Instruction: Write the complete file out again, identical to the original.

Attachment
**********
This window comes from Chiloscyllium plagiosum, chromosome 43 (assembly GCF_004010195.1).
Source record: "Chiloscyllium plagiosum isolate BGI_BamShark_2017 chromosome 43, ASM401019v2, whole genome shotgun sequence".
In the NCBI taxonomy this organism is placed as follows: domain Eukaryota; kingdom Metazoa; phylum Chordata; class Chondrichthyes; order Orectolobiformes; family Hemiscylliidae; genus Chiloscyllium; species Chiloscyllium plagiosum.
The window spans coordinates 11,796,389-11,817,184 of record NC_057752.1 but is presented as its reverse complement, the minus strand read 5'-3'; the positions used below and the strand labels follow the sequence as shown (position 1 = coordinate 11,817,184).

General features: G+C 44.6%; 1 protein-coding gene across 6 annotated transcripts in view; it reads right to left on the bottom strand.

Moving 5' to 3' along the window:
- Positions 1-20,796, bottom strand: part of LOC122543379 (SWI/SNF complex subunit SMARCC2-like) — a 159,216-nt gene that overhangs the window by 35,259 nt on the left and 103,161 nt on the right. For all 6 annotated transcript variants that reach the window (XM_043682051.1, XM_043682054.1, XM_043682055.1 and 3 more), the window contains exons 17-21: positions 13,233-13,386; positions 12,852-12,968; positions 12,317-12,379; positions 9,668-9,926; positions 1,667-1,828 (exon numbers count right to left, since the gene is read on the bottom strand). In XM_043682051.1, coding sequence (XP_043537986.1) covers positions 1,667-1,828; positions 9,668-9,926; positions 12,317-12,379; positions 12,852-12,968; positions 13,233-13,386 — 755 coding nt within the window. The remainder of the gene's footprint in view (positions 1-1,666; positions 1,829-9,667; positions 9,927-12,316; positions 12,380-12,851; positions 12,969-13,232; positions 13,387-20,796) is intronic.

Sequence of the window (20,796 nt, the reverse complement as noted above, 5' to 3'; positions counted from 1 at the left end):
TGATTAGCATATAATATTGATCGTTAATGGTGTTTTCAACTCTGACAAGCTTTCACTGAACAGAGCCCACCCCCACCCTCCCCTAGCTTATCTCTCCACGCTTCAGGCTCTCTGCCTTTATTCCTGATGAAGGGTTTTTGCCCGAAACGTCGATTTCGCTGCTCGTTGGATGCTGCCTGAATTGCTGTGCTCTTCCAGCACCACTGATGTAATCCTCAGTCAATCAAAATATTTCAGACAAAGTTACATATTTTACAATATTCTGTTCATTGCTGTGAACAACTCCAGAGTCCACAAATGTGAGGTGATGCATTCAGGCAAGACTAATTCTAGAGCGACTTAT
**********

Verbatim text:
This window comes from Chiloscyllium plagiosum, chromosome 43 (assembly GCF_004010195.1).
Source record: "Chiloscyllium plagiosum isolate BGI_BamShark_2017 chromosome 43, ASM401019v2, whole genome shotgun sequence".
In the NCBI taxonomy this organism is placed as follows: domain Eukaryota; kingdom Metazoa; phylum Chordata; class Chondrichthyes; order Orectolobiformes; family Hemiscylliidae; genus Chiloscyllium; species Chiloscyllium plagiosum.
The window spans coordinates 11,796,389-11,817,184 of record NC_057752.1 but is presented as its reverse complement, the minus strand read 5'-3'; the positions used below and the strand labels follow the sequence as shown (position 1 = coordinate 11,817,184).

General features: G+C 44.6%; 1 protein-coding gene across 6 annotated transcripts in view; it reads right to left on the bottom strand.

Moving 5' to 3' along the window:
- Positions 1-20,796, bottom strand: part of LOC122543379 (SWI/SNF complex subunit SMARCC2-like) — a 159,216-nt gene that overhangs the window by 35,259 nt on the left and 103,161 nt on the right. For all 6 annotated transcript variants that reach the window (XM_043682051.1, XM_043682054.1, XM_043682055.1 and 3 more), the window contains exons 17-21: positions 13,233-13,386; positions 12,852-12,968; positions 12,317-12,379; positions 9,668-9,926; positions 1,667-1,828 (exon numbers count right to left, since the gene is read on the bottom strand). In XM_043682051.1, coding sequence (XP_043537986.1) covers positions 1,667-1,828; positions 9,668-9,926; positions 12,317-12,379; positions 12,852-12,968; positions 13,233-13,386 — 755 coding nt within the window. The remainder of the gene's footprint in view (positions 1-1,666; positions 1,829-9,667; positions 9,927-12,316; positions 12,380-12,851; positions 12,969-13,232; positions 13,387-20,796) is intronic.

Sequence of the window (20,796 nt, the reverse complement as noted above, 5' to 3'; positions counted from 1 at the left end):
TGATTAGCATATAATATTGATCGTTAATGGTGTTTTCAACTCTGACAAGCTTTCACTGAACAGAGCCCACCCCCACCCTCCCCTAGCTTATCTCTCCACGCTTCAGGCTCTCTGCCTTTATTCCTGATGAAGGGTTTTTGCCCGAAACGTCGATTTCGCTGCTCGTTGGATGCTGCCTGAATTGCTGTGCTCTTCCAGCACCACTGATGTAATCCTCAGTCAATCAAAATATTTCAGACAAAGTTACATATTTTACAATATTCTGTTCATTGCTGTGAACAACTCCAGAGTCCACAAATGTGAGGTGATGCATTCAGGCAAGACTAATTCTAGAGCGACTTAT